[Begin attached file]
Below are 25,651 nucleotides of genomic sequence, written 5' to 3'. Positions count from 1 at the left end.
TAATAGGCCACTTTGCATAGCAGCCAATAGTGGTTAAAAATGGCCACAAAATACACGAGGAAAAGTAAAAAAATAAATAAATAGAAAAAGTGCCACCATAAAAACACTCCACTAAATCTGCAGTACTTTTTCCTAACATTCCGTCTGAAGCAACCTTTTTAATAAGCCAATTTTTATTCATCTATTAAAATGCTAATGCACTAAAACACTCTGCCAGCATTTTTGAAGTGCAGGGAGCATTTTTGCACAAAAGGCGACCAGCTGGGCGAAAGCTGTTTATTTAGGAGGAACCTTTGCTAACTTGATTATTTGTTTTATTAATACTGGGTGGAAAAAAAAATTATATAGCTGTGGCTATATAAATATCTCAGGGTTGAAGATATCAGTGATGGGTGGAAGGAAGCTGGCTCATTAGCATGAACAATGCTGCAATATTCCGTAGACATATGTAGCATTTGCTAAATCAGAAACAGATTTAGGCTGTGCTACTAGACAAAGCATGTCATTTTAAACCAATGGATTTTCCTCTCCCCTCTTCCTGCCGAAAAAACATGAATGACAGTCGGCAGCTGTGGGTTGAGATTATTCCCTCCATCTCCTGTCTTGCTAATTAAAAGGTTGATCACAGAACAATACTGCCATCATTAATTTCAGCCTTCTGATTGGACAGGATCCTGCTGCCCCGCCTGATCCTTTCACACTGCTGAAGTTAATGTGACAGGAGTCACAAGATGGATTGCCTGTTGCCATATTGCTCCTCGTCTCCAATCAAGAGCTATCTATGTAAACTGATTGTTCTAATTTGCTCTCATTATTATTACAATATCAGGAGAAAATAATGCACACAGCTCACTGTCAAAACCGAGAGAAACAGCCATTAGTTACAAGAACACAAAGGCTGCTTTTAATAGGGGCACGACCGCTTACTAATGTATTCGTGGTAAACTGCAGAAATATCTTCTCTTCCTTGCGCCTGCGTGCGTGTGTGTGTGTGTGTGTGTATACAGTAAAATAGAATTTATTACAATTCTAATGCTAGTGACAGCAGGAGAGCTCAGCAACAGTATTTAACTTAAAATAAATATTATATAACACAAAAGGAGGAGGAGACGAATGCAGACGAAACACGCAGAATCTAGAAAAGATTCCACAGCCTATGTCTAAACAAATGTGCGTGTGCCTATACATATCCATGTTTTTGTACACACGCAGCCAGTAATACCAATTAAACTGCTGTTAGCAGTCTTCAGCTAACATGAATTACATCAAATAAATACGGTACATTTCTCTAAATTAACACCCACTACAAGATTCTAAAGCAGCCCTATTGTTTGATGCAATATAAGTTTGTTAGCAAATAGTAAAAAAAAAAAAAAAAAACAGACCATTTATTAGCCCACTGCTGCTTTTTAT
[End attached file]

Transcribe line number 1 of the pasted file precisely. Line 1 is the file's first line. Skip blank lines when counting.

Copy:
Below are 25,651 nucleotides of genomic sequence, written 5' to 3'. Positions count from 1 at the left end.